The study has received funding by the Stand Up To Cancer Dream Team award (SU2C-AACR-DT0812). This research grant is administered by the American Association for Cancer Research, the scientific partner of SU2C. Additional funding is from a Department of Defense Synergistic Idea Award (W81XWH-13-1-0420).

This activity has been planned and implemented in accordance with the Essentials and Standards of the Accreditation Council for Continuing Medical Education (ACCME).

The Society of Interventional Radiology (SIR) is accredited by the ACCME to provide continuing medical education for physicians. SIR designates this education activity for a maximum of 1 AMA PRA Category 1 Credit™. Physicians should claim only the credit commensurate with the extent of their participation in the activity.

This program is approved for 1 self-assessment CME credit (SA-CME) by the Society of Interventional Radiology (SIR) - approved July 1, 2017. SIR is awarded Deemed Status by the American Board of Radiology (ABR). The SA-CME credit offered for this enduring activity meets the ABR’s criteria for self-assessment toward the purpose of fulfilling requirements in the ABR Maintenance of Certification (MOC) Program.

This month’s journal-based CME article is titled "Endovascular Iliocaval Stent Reconstruction for Inferior Vena Cava Filter-Associated Iliocaval Thrombosis: Approach, Technical Success, Safety, and 2-Year Outcomes In 120 Patients".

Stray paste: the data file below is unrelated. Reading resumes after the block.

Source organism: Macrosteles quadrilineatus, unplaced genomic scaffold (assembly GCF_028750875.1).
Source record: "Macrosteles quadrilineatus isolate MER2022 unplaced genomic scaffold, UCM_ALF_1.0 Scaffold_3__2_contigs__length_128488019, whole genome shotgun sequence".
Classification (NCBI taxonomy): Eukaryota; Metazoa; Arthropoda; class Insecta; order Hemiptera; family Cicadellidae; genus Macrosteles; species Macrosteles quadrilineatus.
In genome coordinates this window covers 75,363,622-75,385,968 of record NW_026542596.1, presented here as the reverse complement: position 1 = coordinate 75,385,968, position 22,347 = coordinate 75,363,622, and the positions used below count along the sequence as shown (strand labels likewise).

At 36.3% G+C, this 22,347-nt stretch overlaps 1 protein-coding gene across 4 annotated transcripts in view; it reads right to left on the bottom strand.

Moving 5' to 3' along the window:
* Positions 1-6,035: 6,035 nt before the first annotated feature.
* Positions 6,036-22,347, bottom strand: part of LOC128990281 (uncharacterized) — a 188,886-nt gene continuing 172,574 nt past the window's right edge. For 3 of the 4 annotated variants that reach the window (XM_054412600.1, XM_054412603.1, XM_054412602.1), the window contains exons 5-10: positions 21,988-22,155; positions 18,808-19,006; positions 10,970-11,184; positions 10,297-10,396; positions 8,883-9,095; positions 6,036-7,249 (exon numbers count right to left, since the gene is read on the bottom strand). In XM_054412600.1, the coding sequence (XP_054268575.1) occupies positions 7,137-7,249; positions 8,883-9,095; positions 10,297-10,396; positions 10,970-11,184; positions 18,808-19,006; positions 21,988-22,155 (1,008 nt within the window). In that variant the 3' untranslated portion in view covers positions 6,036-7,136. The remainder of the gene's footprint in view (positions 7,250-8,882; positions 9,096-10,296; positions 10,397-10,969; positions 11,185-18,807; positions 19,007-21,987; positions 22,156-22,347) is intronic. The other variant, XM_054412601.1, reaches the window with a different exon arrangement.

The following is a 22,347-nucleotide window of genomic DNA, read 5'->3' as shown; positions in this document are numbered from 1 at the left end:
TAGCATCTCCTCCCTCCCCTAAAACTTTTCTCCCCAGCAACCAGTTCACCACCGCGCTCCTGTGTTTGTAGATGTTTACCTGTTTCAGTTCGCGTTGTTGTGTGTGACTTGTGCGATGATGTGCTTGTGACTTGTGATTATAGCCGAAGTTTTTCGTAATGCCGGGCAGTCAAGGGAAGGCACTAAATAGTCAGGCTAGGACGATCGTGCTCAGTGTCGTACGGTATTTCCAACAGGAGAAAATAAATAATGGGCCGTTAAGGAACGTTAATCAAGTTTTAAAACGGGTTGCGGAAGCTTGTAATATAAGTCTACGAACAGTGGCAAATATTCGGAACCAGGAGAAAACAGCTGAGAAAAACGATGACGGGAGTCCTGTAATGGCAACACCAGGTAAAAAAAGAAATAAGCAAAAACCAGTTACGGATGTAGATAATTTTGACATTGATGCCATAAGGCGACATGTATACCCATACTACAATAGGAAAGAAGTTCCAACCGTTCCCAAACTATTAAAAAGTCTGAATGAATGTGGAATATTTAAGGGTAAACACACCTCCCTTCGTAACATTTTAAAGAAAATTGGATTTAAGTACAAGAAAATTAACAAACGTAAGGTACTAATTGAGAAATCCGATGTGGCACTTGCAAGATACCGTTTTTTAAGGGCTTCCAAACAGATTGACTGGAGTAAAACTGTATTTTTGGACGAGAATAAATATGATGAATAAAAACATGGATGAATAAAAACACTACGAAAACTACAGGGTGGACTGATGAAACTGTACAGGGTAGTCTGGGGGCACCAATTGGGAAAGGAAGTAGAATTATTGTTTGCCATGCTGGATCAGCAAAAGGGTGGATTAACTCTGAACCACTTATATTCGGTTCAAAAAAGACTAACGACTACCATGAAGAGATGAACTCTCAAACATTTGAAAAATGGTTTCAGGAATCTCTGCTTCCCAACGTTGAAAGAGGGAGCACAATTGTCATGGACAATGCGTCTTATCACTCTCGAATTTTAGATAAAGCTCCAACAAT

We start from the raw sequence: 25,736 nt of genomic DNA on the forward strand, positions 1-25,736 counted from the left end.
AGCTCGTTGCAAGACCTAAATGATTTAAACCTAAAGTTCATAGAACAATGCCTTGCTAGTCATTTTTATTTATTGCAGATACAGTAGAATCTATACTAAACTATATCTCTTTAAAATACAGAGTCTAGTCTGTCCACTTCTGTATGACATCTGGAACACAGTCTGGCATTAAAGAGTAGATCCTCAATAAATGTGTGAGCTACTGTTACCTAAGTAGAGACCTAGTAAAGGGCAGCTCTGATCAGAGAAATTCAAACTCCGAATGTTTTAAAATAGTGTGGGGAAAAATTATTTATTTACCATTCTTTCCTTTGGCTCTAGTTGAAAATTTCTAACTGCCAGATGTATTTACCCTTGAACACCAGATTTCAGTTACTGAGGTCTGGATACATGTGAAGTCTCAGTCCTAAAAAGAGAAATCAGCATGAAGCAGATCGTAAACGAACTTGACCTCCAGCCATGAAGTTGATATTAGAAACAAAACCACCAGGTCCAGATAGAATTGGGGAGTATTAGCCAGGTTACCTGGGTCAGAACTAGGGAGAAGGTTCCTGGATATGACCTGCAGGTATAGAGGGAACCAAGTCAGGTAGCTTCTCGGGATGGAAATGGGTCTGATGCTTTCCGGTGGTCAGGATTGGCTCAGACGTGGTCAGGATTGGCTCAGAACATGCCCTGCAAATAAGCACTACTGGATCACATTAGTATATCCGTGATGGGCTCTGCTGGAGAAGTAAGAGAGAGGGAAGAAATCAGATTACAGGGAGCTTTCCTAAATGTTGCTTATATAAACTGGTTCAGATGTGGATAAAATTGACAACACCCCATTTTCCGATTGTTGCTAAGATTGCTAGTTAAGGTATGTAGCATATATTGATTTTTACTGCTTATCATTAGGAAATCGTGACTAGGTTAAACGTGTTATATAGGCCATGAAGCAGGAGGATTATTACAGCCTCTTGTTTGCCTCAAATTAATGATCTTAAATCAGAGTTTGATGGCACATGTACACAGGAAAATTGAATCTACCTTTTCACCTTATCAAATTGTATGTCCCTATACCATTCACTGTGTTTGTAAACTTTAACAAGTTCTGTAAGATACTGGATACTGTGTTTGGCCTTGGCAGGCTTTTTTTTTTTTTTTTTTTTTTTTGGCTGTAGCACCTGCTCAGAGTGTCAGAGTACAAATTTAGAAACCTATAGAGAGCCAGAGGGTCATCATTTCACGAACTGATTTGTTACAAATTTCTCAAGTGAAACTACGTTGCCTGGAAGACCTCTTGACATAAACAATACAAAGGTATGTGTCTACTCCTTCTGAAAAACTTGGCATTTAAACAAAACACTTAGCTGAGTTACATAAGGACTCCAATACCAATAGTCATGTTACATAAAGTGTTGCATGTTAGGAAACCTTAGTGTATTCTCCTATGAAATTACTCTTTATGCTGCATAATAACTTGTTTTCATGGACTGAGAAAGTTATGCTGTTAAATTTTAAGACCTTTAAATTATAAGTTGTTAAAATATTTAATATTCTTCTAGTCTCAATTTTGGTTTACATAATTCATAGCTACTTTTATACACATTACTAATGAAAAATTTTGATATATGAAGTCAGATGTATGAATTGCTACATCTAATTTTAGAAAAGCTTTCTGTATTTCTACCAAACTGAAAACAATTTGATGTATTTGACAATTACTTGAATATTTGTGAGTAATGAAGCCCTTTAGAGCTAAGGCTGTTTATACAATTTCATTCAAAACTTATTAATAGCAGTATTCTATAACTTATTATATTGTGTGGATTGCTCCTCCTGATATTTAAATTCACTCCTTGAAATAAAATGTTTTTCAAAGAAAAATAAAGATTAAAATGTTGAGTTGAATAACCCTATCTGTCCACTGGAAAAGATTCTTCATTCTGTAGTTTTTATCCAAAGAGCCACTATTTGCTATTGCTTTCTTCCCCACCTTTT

This retrospective study describes the technical success, outcomes, and patency of iliocaval stent reconstruction for iliocaval thrombosis following IVC filter placement.

To receive CME credit for this journal-based CME activity, participants must read the journal article and score 60% or better on the post test. Participants will have three opportunities to score 60% or better.

FREE for SIR members
$20.00 nonmembers

After participating in this journal-based CME activity, learners should be able to

  • Describe the rate of clinical success at 6 months in patients who undergo iliocaval reconstruction
  • Describe the primary-assisted patency rate for the iliocaval reconstruction
  • List the complication rate in patients undergoing iliocaval stent reconstruction for iliocaval thrombosis following IVC filter placement

This program is designed to meet the educational needs of interventional radiologists, vascular surgeons, hematologists, internists and nurses, techs, and trainees at all levels with special interest in Iliocaval thrombosis.

JVIR CME Editor
Nishita Kothary, MD
Stanford University Medical Center, Stanford CA

Authors
Jeffrey Forris Beecham Chick, MD, MPH, DABR
Alexandra Jo, MD
J. Matthew Meadows, MD